Thoughts and Experience: Todd Mell and Commissioning


What is commissioning?
The standard commissioning process was created by the American Society of Heating, Refrigerating, and Air Conditioning (ASHRAE). They explain commissioning as:

“A quality-oriented process for achieving, verifying, and documenting that the performance of facilities, systems, and assemblies meets defined objectives and criteria…The commissioning team uses methods and tools to verify that the project is achieving the owner’s project requirements throughout the delivery of the project.” [I]

Through the commissioning process, you’re ensuring that the building systems perform the way they were designed. Completing the full commissioning process requires getting involved before design even begins, and staying involved throughout the entire design process. Once you move into the construction phase, the commissioning agent will start functionally testing the equipment and confirming that everything was installed correctly. It’s all about quality control and making sure everyone is held accountable.

Can you give an example of the sort of issue commissioning can resolve?
For one retro-commissioning project I worked on (meaning commissioning for a building that is already in use), we tested a space where the temperature was comfortable, the heating valve appeared to be closed, and everything on the building automation system looked good. But in reality, the valves were faulty. On-site we could see there was simultaneous heating and cooling happening in the room – because of the faulty valves they were heating the perimeter with finned tube radiation, then cooling it down with a variable air volume system overhead. But the room was totally comfortable and no one knew the difference! That’s the kind of inefficiency we can identify through commissioning.

Figure 1. Essentia Wellness Center, Hermantown, MN: Following the B3 Guidelines, this LHB project in Todd’s hometown will require commissioning completed by a third party as per state guidelines.

What misconceptions exist about commissioning?
Some people think if you’re doing commissioning you should do the whole ASHRAE process from start to finish. But there are many sophisticated clients out there who don’t need assistance creating, say, an owner’s project requirement, which is part of the official ASHRAE process. There are varying levels of commissioning service we can provide depending on the client’s needs and budget.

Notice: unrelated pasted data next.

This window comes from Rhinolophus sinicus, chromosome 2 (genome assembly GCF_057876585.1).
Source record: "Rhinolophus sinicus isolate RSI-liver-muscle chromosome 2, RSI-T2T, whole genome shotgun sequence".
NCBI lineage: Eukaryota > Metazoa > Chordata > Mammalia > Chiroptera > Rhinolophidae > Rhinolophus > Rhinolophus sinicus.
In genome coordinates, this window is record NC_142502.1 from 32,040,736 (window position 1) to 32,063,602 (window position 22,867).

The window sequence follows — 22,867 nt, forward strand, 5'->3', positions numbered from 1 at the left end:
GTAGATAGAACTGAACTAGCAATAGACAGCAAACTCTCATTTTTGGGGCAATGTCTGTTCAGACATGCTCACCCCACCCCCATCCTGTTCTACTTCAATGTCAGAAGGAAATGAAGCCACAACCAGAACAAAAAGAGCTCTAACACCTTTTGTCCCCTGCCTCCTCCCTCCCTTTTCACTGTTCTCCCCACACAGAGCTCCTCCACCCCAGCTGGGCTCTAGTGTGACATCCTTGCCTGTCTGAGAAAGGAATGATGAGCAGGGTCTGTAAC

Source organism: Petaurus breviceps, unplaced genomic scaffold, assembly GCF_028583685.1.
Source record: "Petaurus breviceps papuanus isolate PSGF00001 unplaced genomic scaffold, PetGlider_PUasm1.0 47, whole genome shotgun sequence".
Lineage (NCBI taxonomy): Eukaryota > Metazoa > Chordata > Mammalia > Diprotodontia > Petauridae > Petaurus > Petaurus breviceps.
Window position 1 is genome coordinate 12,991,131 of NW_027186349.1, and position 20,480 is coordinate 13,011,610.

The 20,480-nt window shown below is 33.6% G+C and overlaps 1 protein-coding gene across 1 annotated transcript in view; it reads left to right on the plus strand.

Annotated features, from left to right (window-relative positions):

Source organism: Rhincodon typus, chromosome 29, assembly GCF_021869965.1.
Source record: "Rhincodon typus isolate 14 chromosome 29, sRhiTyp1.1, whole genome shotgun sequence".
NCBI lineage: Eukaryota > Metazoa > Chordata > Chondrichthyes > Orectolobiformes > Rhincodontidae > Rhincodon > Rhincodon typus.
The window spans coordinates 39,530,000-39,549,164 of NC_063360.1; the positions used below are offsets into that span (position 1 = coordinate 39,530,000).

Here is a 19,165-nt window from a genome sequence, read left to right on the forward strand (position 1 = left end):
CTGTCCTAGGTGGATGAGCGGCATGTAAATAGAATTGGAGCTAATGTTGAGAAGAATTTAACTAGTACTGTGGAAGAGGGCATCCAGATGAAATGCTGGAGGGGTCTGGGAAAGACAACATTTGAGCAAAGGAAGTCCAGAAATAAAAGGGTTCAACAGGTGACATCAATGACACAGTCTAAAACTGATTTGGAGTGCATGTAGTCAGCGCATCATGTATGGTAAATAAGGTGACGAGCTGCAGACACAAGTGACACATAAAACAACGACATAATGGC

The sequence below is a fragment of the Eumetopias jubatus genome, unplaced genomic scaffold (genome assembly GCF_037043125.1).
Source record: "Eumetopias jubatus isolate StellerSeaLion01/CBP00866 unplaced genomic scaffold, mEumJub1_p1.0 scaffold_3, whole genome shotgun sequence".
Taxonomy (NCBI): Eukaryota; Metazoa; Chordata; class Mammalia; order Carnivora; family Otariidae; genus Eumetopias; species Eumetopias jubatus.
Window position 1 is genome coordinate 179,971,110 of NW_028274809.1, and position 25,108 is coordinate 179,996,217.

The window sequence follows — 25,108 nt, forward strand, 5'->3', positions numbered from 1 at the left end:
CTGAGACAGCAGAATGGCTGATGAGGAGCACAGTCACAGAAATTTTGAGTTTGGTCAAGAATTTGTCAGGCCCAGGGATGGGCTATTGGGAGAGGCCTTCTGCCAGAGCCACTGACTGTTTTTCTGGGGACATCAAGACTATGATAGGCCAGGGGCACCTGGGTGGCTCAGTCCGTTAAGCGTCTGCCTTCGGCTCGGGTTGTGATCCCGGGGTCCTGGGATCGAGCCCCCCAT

A lot of people also think that commissioning is a cost add to the project. But when the commissioning process is done properly, it should save substantially on construction costs because you’ll have fewer change orders. Overall, the project is going to run a lot smoother if everything is done correctly from the start.

How have you seen the commissioning process evolve over your career?
One thing I’ve seen change over my career is that commissioning is now generally an expectation on projects. That’s been the biggest change – awareness.

The other thing that has changed is our ability to do commissioning remotely. Today, when you’re sitting at the computer on the building automation system, it’s like you’re playing a video game – you can manipulate systems without leaving your desk. For example, I could set the room temperature to 80 degrees, then remotely see a heating valve open and watch the discharge air temperature start to increase. There is still value in being on-site, but now we can do a lot of troubleshooting remotely.

How does commissioning fit into sustainable building certifications? Is commissioning necessary to create a sustainable building?
The sustainable building certifications have recognized that commissioning is very valuable – B3 and LEED, and others, have implemented components of commissioning in their certification processes. Commissioning is a critical component of the sustainable design and construction process. Even if you have a great design team, it’s helpful to have another set of eyes reviewing documents and another brain thinking about sustainable options.

What advice would you give to new mechanical engineers interested in building design and commissioning?
I think mechanical engineers often struggle to accept that design is iterative. Many engineers want to do their design once and be done. But revision is a necessary part of the engineering process. Mechanical engineering for building systems is more of an art than a science. For new engineers, I think having that mindset is more valuable than any specific skill.

Authored by Lindsey Forsberg, March 1, 2018

[i] HVAC&R Technical Requirements for the Commissioning Process. (2007, June 27). ASHRAE Guideline I.I-2007. ISSN 1049-894X.

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